bat guanowanudroppingsguano miningguano islandsbat droppingsbatshit crazybird droppingbird droppingsbird feces
Guano (via Spanish from wanu) is the accumulated excrement of seabirds and bats.wikipedia
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Guano (via Spanish from wanu) is the accumulated excrement of seabirds and bats.
Bat dung has been mined as guano from caves and used as fertiliser.


NH 3 anhydrous ammonialiquid ammonia
By mass, it is 8–21% nitrogen; the nitrogen content is about 80% uric acid, 10% protein, 7% ammonia, and 0.5% nitrate.
Ammonia and ammonium salts are also found in small quantities in rainwater, whereas ammonium chloride (sal ammoniac), and ammonium sulfate are found in volcanic districts; crystals of ammonium bicarbonate have been found in Ronak guano.


It may react with the rocky substrate of islands like basalt to form authigenic, phosphatic minerals including taranakite and leucophosphite.
It forms from the reaction of clay minerals or aluminous rocks with solutions enriched in phosphate derived from bat or bird guano or, less commonly, from bones or other organic matter.


dunganimal wastefertiliser
As a manure, guano is a highly effective fertilizer due to its exceptionally high content of nitrogen, phosphate and potassium: key nutrients essential for plant growth.
For example horses, cattle, pigs, sheep, chickens, turkeys, rabbits, and guano from seabirds and bats all have different properties.


Guano (via Spanish from wanu) is the accumulated excrement of seabirds and bats.
The feces of animals often are used as fertilizer; see guano and manure.


Similar to bird guano, the acidic properties of the guano and limestone of the cave can interact to create phosphatic minerals such as whitlockite, taranakite, variscite, spheniscidite, montgomeryite, and leucophosphite.
It is a relatively rare mineral but is found in granitic pegmatites, phosphate rock deposits, guano caves and in chondrite meteorites.

Peruvian booby

Peruvian boobiesSula variegataboobies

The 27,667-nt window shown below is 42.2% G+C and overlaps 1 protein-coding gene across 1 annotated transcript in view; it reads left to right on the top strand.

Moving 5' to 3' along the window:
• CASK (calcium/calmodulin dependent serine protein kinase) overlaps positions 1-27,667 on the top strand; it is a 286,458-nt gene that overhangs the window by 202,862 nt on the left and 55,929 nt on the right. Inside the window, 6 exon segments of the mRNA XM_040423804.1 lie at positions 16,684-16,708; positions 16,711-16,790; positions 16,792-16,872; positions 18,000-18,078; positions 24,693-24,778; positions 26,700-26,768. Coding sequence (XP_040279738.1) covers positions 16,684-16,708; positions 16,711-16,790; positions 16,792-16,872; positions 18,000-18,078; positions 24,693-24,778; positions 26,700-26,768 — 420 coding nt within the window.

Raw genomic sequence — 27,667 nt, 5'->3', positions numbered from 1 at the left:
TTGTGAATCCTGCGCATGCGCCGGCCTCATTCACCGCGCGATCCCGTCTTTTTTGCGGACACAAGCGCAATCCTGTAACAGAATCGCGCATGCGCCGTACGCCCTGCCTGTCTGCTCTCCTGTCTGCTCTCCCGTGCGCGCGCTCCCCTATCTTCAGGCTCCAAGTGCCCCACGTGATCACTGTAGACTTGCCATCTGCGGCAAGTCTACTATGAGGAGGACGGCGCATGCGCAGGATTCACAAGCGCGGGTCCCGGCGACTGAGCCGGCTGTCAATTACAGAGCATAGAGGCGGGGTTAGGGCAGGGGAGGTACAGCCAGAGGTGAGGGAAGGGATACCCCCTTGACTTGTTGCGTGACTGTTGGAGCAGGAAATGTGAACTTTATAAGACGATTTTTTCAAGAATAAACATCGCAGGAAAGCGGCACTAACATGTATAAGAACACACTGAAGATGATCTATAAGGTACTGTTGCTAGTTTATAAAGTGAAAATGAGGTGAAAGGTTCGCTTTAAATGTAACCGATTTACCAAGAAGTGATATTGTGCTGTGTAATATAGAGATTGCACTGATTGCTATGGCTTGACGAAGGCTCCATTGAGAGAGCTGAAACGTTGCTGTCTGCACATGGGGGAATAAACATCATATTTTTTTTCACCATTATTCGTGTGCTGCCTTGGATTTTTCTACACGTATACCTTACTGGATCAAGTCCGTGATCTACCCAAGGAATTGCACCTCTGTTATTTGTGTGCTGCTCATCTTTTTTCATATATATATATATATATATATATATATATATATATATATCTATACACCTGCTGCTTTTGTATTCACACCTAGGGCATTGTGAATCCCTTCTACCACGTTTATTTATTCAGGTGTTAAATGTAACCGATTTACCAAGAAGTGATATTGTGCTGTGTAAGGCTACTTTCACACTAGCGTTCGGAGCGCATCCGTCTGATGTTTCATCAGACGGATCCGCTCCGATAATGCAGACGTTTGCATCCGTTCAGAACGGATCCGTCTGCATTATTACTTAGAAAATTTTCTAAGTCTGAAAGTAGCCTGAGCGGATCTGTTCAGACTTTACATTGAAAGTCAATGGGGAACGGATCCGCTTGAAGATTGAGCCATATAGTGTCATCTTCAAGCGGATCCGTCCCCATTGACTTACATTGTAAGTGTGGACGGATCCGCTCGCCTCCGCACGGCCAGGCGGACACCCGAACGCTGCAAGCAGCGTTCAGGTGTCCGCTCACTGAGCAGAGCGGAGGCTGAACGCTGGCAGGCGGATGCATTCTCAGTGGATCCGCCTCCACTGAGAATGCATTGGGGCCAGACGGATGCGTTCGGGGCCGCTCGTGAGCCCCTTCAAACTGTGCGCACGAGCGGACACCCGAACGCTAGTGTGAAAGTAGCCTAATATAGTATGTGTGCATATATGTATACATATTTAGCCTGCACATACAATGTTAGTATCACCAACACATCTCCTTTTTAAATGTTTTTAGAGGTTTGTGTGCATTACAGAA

Other important guano-producing species off the coast of Peru are the Peruvian pelican and the Peruvian booby.
It is the most abundant seabird species that inhabits the Peruvian coast and the second most important guano-producing seabird.


PP 4 phosphoric
Some of bird guano's most common chemical elements are phosphorus, calcium, and magnesium.
Albright and Wilson in the UK and their Niagara Falls plant, for instance, were using phosphate rock in the 1890s and 1900s from Tennessee, Florida, and the Îles du Connétable (guano island sources of phosphate); by 1950, they were using phosphate rock mainly from Tennessee and North Africa.

Guano Islands Act

Guano ActGuano Act of 1856Guano Islands Act of 1856
The demand for guano led the United States to pass the Guano Islands Act in 1856, which gave U.S. citizens discovering a source of guano on an unclaimed island exclusive rights to the deposits.
The Guano Islands Act (, enacted August 18, 1856, codified at §§ 1411-1419) is a United States federal law passed by the U.S. Congress that enables citizens of the United States to take possession, in the name of the United States, of unclaimed islands containing guano deposits.


PerúRepublic of PeruPeruvian
Archaeological evidence suggests that Andean people collected guano from small islands and points off the desert coast of Peru for use as a soil amendment for well over 1,500 years and perhaps as long as 5,000 years.
From the 1840s to the 1860s, Peru enjoyed a period of stability under the presidency of Ramón Castilla, through increased state revenues from guano exports.

War of the Pacific

Pacific WarSaltpeter Warconquered land from Peru and Bolivia
The Guano Age ended with the War of the Pacific (1879–1884), which saw Chilean marines invade coastal Bolivia to claim its guano and saltpeter resources.
Wanu (Hispanicized guano) is a Quechua word for fertilizer.

Alexander von Humboldt

HumboldtHumb.Alexander Humboldt
In November 1802, Prussian geographer and explorer Alexander von Humboldt first encountered guano and began investigating its fertilizing properties at Callao in Peru, and his subsequent writings on this topic made the subject well known in Europe.